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Inside story into Britain's £53m record robbery haul

PUBLISHED: 12:31 03 December 2009 | UPDATED: 17:23 25 August 2010

THE MAIN PLAYERS: Stuart Royle, Lea Rusha, Jetmir Jet’ Bucpapa, Emir Hysenaj and Roger Coutts. Picture taken from the front cover of Heist - anew  book by best-selling author Howard Sounes about the

THE MAIN PLAYERS: Stuart Royle, Lea Rusha, Jetmir Jet' Bucpapa, Emir Hysenaj and Roger Coutts. Picture taken from the front cover of Heist - anew book by best-selling author Howard Sounes about the

THE author of a book about the £53million Securitas robbery which is set to inspire a Hollywood movie said the gang took after The Ladykillers rather than Ocean s Eleven, writes Kate Mead. Howard Sounes, whose book Heist comes out tomorrow, spent three y

THE author of a book about the £53million Securitas robbery which is set to inspire a Hollywood movie said the gang took after The Ladykillers rather than Ocean's Eleven, writes Kate Mead.

Howard Sounes, whose book Heist comes out tomorrow, spent three years rubbing shoulders with the criminal underworld of Kent and south-east London to research his book about the world's biggest cash robbery that took place in Tonbridge, Kent, in February 2006.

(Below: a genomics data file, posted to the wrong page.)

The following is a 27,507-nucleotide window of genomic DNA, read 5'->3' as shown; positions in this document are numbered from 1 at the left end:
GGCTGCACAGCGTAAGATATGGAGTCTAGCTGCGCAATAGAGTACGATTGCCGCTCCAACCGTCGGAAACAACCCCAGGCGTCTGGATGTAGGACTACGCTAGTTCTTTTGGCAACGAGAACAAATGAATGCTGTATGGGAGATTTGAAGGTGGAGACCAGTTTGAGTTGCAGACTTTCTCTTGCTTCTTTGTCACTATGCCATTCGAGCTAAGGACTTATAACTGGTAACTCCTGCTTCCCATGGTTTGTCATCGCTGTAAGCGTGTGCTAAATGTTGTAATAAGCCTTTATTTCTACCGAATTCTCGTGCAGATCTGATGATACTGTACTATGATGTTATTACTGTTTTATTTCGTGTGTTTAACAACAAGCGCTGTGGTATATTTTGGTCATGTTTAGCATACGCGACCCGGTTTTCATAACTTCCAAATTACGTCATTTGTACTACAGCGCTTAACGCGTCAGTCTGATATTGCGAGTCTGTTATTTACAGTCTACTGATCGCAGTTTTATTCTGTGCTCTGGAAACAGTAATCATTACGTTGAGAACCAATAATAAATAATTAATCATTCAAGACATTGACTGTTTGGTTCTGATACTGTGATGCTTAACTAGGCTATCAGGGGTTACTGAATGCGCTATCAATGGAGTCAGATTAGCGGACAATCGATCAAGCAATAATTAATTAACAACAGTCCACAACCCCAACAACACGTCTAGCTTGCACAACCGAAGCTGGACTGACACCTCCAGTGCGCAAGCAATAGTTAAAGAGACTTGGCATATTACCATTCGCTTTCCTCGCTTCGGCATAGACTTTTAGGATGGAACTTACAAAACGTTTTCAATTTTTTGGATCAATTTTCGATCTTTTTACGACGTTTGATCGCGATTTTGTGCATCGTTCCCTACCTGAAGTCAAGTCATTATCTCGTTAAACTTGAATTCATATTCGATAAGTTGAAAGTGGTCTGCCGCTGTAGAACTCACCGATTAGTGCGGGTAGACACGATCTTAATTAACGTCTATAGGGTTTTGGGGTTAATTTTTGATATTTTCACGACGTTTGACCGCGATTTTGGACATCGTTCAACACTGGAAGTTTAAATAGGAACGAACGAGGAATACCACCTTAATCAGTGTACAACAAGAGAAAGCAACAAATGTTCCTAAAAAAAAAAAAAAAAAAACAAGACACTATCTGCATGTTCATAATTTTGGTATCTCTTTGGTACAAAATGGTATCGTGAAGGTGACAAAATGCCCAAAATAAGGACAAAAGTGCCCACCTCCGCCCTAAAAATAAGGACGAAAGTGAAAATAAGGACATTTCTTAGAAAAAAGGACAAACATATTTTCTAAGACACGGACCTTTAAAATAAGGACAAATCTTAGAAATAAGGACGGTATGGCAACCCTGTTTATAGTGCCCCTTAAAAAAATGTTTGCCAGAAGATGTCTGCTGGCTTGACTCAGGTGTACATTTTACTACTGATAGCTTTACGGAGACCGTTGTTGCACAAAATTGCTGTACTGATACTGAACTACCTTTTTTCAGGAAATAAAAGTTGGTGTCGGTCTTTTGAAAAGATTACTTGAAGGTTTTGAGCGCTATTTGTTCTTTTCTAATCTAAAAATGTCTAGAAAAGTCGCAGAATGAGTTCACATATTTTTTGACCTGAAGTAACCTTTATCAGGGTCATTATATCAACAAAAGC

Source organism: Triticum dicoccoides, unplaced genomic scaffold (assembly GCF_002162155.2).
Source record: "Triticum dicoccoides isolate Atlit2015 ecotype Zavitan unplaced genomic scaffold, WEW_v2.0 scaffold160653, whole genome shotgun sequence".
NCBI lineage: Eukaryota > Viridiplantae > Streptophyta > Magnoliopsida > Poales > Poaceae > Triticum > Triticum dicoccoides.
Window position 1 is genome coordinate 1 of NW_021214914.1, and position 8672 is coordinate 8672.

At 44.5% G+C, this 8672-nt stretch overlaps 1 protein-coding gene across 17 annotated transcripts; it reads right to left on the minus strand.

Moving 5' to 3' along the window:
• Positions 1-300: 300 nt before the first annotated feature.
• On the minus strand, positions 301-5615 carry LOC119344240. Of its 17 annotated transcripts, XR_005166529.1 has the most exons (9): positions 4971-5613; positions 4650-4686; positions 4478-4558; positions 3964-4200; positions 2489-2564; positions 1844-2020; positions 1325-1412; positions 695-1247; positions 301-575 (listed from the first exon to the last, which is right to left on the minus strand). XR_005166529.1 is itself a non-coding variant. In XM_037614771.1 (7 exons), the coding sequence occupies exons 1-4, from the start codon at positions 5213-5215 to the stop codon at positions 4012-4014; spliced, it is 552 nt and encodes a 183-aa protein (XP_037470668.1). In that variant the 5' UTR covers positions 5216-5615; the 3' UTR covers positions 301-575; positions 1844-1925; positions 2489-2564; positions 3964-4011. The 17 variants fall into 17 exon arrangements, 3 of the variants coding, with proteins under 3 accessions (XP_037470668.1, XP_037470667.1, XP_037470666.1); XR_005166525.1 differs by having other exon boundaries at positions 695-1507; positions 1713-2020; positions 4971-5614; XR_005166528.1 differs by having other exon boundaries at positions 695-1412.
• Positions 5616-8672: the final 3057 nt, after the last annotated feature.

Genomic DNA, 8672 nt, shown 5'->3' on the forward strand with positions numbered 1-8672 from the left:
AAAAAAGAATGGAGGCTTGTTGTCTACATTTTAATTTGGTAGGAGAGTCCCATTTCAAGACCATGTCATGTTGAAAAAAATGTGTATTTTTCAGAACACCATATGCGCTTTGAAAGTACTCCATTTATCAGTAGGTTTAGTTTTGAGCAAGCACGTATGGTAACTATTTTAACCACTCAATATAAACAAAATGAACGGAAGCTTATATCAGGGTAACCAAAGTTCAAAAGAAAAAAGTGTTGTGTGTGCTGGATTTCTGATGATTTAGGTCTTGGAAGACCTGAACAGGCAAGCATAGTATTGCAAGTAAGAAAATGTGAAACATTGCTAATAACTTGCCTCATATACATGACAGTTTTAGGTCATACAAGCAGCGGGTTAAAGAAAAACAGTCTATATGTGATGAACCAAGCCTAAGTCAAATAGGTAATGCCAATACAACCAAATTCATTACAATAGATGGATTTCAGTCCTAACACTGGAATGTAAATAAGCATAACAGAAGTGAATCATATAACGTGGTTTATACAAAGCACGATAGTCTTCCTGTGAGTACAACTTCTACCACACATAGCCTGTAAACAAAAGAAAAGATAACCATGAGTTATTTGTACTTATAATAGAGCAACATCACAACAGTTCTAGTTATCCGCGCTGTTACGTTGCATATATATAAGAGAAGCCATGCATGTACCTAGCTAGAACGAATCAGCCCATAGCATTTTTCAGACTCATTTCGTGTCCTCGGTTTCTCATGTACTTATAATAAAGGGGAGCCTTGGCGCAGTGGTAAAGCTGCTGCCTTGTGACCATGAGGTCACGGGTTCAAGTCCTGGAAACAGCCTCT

And, despite receiving threats and intimidation himself, the Welling-born writer continued to find out about the characters behind the crime and the eventual conviction of six men who were jailed for a total of nearly 80 years.

Now, as talks continue with Darren Aronofsky, who directed the Oscar-nominated The Wrestler, to make a film based on the book, former Daily Mirror journalist Mr Sounes said that the British crime flick would have a humourous edge.

"They succeeded in pulling it off but then it goes wrong," he said. "They were some great examples of stupidity.

"It was a heist, similar to the film Ocean's Eleven, but they were more like The Ladykillers, they had more money than the could cope with and kept falling out with each other so everything was going wrong. It was pretty amateurish."

But the gang, that included car dealer Stuart Royle from Maidstone, Lea Rusha, from Tunbridge Wells, Paul Allen from Woolwich, Jetmir Bucpapa, from Tonbridge, Northfleet garage owner Roger Coutts from Bexleyheath and Ermir Hysenaj, from Crowborough, also had its fair share of 'unpleasant' characters.

In the book Mr Sounes recounts how callous Royle took a loan out on his mother's bungalow causing her to lose her home and delves into the murky world of cage fighting.